Asuri Sridharan

For his outstanding and continued contributions to graduate research and education in civil engineering, the Schools of Engineering are proud to present the Distinguished Engineering Alumnus Award to Asuri Sridharan.

Deputy Director and Professor of Civil Engineering,
Indian Institute of Science
PhD '68


On choosing civil engineering and Purdue

In the days after independence in India, civil engineering was given maximum importance. Nehru was the prime minister, and he immediately started many projects like large dams and industries, which attracted a number of civil engineers to the profession. All the best students in those days would select civil engineering as a career, and I was one of them. It so happened that engineering was an optional subject in my school, so I actually started studying a subject called "engineering science" in eighth grade, when I was 13 years old.

When I began considering PhD programs, Professor Leonards, the head of Purdue's School of Civil Engineering, was well-known-he was an authority in soil mechanics. By then I had five years of research and teaching experience at the Institute of Science, specializing in soil mechanics. I wrote to Professor Leonards and got a reply saying my curriculum vitae was satisfactory and he would offer me a fellowship, and I could join the PhD program. I also tried MIT, Harvard, and Detroit, but from those schools I didn't receive a reply until 10 days later. Professor Leonards had already guided two Indian students, both from Bangalore. His immediate offer attracted me, and I came to Purdue.

On Purdue memories

I wanted to finish my PhD successfully in three years and to pass my comprehensive exam in the first attempt. When I arrived at Purdue and quite innocently remarked that I would finish in three years, I got a lot of condescending smiles that only made me work harder and achieve my goals successfully.

What I remember most was the galaxy of very talented professors in my area. Professor Altschaeffl, who was my supervisor and a most capable man, Professor Leonards, Professor Haar and Professor Lovell, Professor Yoder and Professor Low-they were all great in their own right. Because of my previous experience, I was not asked to take all the courses. My adviser said 11 courses would be sufficient, but I took 16, primarily to listen and learn more from the professors and the organized way in which their courses were conducted. In fact, once not long ago I told Professor Altschaeffl that I would like to come to Purdue for another PhD just to enjoy and learn from the organized coursework. The devotion and sincerity of the professors and the logical and analytical way of looking at problems impressed me very much. When I came out of Purdue, I was truly a solid man.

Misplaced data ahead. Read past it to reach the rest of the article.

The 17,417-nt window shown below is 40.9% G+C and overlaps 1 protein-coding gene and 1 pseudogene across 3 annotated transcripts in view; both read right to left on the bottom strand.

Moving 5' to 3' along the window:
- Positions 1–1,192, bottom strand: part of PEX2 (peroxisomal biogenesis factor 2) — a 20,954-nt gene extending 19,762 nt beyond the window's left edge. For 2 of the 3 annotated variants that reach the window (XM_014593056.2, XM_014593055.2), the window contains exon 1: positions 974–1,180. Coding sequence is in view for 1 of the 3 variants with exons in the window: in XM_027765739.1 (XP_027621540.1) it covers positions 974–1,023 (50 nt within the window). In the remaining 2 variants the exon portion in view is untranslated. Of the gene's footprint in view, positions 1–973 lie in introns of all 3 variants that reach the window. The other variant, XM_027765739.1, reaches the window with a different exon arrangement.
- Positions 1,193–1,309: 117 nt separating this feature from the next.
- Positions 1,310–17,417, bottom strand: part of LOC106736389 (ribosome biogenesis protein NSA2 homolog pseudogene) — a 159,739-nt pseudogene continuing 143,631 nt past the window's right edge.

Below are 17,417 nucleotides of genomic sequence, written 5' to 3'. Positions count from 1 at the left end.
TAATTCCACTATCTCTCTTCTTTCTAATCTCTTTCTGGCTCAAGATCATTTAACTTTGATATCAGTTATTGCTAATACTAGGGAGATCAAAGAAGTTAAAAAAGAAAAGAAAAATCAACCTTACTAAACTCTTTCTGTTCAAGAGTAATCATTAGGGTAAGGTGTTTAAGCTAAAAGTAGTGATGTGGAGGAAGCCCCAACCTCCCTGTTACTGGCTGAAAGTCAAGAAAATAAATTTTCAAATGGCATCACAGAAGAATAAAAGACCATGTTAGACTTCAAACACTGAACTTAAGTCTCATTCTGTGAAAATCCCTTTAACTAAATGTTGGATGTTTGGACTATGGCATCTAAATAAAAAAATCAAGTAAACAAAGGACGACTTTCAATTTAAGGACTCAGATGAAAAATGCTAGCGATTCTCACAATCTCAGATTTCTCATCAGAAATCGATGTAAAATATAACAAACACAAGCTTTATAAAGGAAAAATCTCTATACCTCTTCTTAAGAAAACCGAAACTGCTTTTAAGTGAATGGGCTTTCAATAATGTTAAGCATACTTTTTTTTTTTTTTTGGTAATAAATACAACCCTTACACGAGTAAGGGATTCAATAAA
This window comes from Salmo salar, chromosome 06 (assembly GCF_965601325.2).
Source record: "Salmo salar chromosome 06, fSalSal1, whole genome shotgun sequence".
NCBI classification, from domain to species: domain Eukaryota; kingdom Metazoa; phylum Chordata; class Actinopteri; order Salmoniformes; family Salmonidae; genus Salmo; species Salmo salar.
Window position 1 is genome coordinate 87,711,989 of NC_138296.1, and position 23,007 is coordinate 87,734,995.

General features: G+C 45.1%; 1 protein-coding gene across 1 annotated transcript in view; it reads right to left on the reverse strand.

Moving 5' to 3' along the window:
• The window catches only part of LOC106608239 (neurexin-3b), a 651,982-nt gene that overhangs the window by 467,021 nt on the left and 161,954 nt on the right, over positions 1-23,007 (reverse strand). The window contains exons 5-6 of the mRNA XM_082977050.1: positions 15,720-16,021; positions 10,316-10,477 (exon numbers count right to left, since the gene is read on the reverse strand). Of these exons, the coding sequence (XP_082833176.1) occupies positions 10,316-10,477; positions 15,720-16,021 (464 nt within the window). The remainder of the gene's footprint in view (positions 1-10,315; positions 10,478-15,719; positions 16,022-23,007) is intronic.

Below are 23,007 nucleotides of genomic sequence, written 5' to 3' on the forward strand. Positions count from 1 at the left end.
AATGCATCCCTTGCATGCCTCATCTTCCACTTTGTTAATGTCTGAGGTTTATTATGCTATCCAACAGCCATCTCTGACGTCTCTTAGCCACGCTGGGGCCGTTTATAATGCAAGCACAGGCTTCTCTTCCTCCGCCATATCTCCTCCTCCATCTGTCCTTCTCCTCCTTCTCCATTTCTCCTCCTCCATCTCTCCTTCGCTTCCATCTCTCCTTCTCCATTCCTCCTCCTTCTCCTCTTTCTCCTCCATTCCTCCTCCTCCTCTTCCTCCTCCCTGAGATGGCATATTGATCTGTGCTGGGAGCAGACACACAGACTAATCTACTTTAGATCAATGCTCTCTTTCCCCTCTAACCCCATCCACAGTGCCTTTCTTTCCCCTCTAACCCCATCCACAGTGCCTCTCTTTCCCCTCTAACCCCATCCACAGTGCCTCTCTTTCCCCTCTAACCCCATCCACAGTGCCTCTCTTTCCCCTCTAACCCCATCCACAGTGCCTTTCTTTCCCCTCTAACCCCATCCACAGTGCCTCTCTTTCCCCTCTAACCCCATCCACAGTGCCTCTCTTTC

On educational systems and teaching

At Purdue I recognized that Indian students, intelligence-wise, were comparable to any students in the world. But between the British system [used in India] and the American system, there was no doubt that with regard to the coursework, the American system was superior. Indian students were not given an organized education. This always bothered me. I felt that when I returned to India, I should concentrate on improving the quality and organization of teaching.

Our institute has a policy that no faculty member should be doing only administrative work, but that everyone should be teaching and doing research. It is a good policy. A good researcher should also teach. One cannot be a good researcher without also teaching students. In fact, I have learned many things from students' questions. There have been many research problems I have solved because the students have asked intelligent questions. Teaching very bright students in higher education is itself an education, which is why I never want to leave teaching.

On engineering education

The most important part of one's university engineering education is the field-oriented part. These days there has been a change to computer-oriented education. The computer is important; there is no doubt about it. But one should not lose arithmetic because we have calculators. One should have a feel for the subject, a feel for numbers, a feel for the problems. I am a little worried that we are losing that edge. Good engineering education requires that field-oriented knowledge.

I see Purdue engineering education's future as addressing the practical needs of world society and the economy by adapting ahead of time to priorities and challenges facing nations at large. I also look forward to Purdue identifying new thrust areas before other universities and reaching greater heights than ever before.

1994:
Deputy Director, Indian Institute of Science (Bangalore, India).
1987-94:
Chairman, Mechanical Sciences Division.
1984-87:
Chairman, Department of Civil Engineering.
1982-:
Professor of Civil Engineering.
1975-77:
Alexander Von Humboldt Fellow and visiting professor, University of Karlsruhe (Germany).
1977-82:
Associate Professor of Civil Engineering, Indian Institute of Science.
1969-77:
Assistant Professor of Civil Engineering.
1962-69:
Lecturer, Department of Civil Engineering.

BE '59, Sri Venkateshwara University; ME '60, Indian Institute of Science; PhD '68, Purdue; DSc '93, Indian Institute of Science.